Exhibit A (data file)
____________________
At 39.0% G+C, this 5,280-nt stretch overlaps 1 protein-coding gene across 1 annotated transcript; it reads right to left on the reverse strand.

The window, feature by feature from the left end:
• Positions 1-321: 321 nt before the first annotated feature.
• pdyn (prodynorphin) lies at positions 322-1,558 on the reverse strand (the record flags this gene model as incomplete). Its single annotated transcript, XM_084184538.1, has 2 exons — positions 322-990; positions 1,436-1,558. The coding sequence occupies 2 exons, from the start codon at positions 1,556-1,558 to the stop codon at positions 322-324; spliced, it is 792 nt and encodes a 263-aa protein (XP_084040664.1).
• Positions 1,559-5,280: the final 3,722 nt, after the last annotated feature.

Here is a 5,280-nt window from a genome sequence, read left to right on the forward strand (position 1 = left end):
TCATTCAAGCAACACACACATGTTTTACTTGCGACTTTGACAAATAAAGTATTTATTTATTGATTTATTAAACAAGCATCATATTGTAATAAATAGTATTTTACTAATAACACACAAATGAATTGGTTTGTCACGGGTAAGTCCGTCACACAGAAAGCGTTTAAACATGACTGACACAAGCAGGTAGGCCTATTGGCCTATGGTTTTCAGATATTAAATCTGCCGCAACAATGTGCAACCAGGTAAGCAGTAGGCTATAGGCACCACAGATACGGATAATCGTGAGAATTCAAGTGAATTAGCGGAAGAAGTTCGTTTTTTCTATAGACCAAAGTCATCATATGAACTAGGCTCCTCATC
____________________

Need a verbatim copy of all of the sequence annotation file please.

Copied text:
At 39.0% G+C, this 5,280-nt stretch overlaps 1 protein-coding gene across 1 annotated transcript; it reads right to left on the reverse strand.

The window, feature by feature from the left end:
• Positions 1-321: 321 nt before the first annotated feature.
• pdyn (prodynorphin) lies at positions 322-1,558 on the reverse strand (the record flags this gene model as incomplete). Its single annotated transcript, XM_084184538.1, has 2 exons — positions 322-990; positions 1,436-1,558. The coding sequence occupies 2 exons, from the start codon at positions 1,556-1,558 to the stop codon at positions 322-324; spliced, it is 792 nt and encodes a 263-aa protein (XP_084040664.1).
• Positions 1,559-5,280: the final 3,722 nt, after the last annotated feature.

Here is a 5,280-nt window from a genome sequence, read left to right on the forward strand (position 1 = left end):
TCATTCAAGCAACACACACATGTTTTACTTGCGACTTTGACAAATAAAGTATTTATTTATTGATTTATTAAACAAGCATCATATTGTAATAAATAGTATTTTACTAATAACACACAAATGAATTGGTTTGTCACGGGTAAGTCCGTCACACAGAAAGCGTTTAAACATGACTGACACAAGCAGGTAGGCCTATTGGCCTATGGTTTTCAGATATTAAATCTGCCGCAACAATGTGCAACCAGGTAAGCAGTAGGCTATAGGCACCACAGATACGGATAATCGTGAGAATTCAAGTGAATTAGCGGAAGAAGTTCGTTTTTTCTATAGACCAAAGTCATCATATGAACTAGGCTCCTCATC